Divide relationship property

You will need to divide your relationship property when you separate or divorce.

There are 3 ways to divide your relationship property:

  • You can agree between yourselves how to share your property and the court doesn’t have to be involved. If you want to be able to enforce the agreement through the court, your agreement must be in writing and both of you must have had independent legal advice.
  • If you can't agree or if you believe your arrangement is unfair or doesn't work, the Family Court can identify the relationship property, review property valuations you provide and determine an agreed value and how it will be divided between you and your ex-partner. The court will put this in a Relationship Property Order.
  • If you are undertaking Family Dispute Resolution mediation to help you agree on how you'll care for your children, you can talk about how you will divide relationship property, if it helps you agree on your plan for your children. Write down what you have agreed and make sure you both get independent legal advice.

The information in this section is mainly for people who can’t agree and are going through the Family Court.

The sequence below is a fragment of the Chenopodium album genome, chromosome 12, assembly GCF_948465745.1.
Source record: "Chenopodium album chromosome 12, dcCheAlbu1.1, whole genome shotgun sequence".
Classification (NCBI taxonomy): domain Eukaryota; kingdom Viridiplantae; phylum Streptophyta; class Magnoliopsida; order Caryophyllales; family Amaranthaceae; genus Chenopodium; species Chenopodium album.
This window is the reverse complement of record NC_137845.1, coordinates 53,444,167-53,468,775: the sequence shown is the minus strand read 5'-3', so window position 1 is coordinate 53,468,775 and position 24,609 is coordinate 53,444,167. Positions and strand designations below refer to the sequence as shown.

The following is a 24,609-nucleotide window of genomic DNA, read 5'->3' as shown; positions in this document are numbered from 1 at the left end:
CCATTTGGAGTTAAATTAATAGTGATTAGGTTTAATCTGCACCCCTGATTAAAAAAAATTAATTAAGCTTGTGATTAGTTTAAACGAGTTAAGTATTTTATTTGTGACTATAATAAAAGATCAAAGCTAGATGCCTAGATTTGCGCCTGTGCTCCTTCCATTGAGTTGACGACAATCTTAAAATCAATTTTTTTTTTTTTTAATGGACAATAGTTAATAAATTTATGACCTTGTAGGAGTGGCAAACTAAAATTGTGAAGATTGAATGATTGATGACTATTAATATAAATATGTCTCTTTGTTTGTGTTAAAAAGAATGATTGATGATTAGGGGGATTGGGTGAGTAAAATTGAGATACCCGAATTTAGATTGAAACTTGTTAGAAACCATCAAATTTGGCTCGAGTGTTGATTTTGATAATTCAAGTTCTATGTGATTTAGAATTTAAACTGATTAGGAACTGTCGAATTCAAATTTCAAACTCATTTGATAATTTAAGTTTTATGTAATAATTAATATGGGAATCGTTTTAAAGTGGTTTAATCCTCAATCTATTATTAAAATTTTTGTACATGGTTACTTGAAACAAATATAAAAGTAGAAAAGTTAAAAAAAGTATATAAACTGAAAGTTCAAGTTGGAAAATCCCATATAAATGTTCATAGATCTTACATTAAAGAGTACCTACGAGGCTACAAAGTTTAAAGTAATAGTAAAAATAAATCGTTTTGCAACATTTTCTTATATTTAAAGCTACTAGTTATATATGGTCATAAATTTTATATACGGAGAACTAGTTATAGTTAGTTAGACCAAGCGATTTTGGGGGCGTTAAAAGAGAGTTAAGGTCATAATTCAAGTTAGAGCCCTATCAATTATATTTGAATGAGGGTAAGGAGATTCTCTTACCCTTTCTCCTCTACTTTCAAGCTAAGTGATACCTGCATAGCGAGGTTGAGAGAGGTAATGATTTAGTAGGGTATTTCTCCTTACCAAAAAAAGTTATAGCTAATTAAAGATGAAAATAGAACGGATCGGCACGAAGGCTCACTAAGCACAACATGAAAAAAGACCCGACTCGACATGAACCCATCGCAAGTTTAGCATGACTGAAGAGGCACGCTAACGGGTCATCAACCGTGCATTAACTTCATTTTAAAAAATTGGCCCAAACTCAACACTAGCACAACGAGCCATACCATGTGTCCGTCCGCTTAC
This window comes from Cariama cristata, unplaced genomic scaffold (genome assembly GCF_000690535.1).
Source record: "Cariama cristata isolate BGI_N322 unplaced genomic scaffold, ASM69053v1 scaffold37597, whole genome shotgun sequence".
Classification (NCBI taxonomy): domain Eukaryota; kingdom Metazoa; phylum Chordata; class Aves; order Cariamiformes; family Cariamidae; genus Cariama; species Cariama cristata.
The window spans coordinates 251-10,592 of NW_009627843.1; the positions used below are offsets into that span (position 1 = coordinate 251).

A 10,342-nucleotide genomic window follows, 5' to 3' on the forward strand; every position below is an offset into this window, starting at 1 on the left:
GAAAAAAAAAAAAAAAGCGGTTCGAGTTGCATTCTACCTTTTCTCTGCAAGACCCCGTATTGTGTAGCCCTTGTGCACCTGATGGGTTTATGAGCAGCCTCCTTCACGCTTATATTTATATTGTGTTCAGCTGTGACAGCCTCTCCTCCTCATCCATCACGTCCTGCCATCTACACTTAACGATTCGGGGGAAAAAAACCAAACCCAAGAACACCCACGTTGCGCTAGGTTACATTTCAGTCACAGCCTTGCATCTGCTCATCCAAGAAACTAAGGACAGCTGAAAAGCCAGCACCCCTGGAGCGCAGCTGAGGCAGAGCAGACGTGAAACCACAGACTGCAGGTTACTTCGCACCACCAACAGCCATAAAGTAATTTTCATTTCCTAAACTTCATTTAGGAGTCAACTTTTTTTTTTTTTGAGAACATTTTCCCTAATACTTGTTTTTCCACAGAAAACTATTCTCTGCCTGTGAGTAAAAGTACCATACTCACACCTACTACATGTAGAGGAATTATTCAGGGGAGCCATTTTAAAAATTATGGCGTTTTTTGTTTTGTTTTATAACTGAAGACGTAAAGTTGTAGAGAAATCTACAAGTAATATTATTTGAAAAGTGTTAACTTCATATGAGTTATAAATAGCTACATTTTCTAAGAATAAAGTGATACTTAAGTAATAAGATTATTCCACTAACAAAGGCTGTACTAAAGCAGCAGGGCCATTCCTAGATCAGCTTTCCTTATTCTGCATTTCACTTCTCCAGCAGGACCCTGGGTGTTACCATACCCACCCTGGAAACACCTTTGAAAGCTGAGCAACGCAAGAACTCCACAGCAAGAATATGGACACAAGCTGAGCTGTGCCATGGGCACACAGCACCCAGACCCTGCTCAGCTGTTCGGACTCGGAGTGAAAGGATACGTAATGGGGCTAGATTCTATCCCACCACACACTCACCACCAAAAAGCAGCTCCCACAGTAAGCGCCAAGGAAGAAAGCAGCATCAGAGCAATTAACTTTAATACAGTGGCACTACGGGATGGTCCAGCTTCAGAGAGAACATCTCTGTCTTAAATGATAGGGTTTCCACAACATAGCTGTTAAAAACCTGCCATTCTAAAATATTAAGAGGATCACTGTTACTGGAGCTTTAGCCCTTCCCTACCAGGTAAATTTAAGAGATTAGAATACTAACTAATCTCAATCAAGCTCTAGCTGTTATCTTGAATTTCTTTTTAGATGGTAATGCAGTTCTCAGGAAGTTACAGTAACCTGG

Relationships covered by law

The Family Court can make orders dividing relationship property when you’re married or in a civil union or in some cases a de facto relationship.

Find out more about relationships that are covered by law

What relationship property covers

Relationship property covers things of financial value that you gained during the relationship. It can include:

  • the family home and contents (but not taonga or heirlooms), other land or buildings and vehicles
  • salary or wages earned during the relationship, insurance payouts, superannuation you received, rents and other income from joint property
  • any property gained when you were in the relationship or had the relationship in mind and intended for both of you to use
  • non-personal debts (your personal debts are your own responsibility)
  • gifts or inheritances that have become mixed with relationship property
  • property you both agree is relationship property
  • increases in the value of relationship property, income from it or the proceeds from the sale of it.

Find out more about the difference between relationship property and separate property(external link)

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